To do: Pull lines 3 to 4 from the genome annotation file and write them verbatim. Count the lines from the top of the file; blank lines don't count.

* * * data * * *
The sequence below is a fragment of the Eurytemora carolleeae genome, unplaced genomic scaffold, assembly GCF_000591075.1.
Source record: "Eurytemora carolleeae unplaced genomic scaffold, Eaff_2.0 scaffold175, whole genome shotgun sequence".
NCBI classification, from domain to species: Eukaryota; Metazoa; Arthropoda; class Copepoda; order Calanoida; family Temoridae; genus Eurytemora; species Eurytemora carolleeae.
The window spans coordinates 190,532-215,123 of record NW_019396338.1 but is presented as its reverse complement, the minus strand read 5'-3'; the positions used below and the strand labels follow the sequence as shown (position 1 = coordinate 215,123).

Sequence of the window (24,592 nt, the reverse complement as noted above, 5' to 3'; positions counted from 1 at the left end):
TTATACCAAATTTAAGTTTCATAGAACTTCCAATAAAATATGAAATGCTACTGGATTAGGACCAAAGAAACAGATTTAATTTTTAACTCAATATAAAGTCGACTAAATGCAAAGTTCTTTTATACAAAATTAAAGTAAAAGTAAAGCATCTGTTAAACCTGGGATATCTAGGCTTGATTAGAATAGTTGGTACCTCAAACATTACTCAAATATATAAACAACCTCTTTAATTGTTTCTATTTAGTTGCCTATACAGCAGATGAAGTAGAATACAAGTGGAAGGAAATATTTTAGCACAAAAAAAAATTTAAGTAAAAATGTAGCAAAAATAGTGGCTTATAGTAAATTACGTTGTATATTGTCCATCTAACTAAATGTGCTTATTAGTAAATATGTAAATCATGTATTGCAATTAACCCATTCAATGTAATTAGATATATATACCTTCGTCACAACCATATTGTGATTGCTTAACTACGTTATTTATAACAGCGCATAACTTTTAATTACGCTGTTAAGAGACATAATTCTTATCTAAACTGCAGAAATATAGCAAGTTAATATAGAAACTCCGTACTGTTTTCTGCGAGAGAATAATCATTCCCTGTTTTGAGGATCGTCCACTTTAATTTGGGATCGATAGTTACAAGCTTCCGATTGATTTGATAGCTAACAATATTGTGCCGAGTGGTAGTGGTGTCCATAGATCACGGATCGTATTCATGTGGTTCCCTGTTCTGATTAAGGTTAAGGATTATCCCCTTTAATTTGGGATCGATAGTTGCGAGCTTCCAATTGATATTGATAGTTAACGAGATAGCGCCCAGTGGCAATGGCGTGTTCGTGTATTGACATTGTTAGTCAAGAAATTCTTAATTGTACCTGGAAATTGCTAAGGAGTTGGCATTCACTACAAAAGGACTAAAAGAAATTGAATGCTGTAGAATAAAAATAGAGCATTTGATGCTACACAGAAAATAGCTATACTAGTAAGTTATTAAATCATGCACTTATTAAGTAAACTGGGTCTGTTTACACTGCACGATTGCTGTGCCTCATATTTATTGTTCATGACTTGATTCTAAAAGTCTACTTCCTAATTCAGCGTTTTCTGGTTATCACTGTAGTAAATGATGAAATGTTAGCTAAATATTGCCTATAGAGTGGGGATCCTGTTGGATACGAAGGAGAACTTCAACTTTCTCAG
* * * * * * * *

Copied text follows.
NCBI classification, from domain to species: Eukaryota; Metazoa; Arthropoda; class Copepoda; order Calanoida; family Temoridae; genus Eurytemora; species Eurytemora carolleeae.
The window spans coordinates 190,532-215,123 of record NW_019396338.1 but is presented as its reverse complement, the minus strand read 5'-3'; the positions used below and the strand labels follow the sequence as shown (position 1 = coordinate 215,123).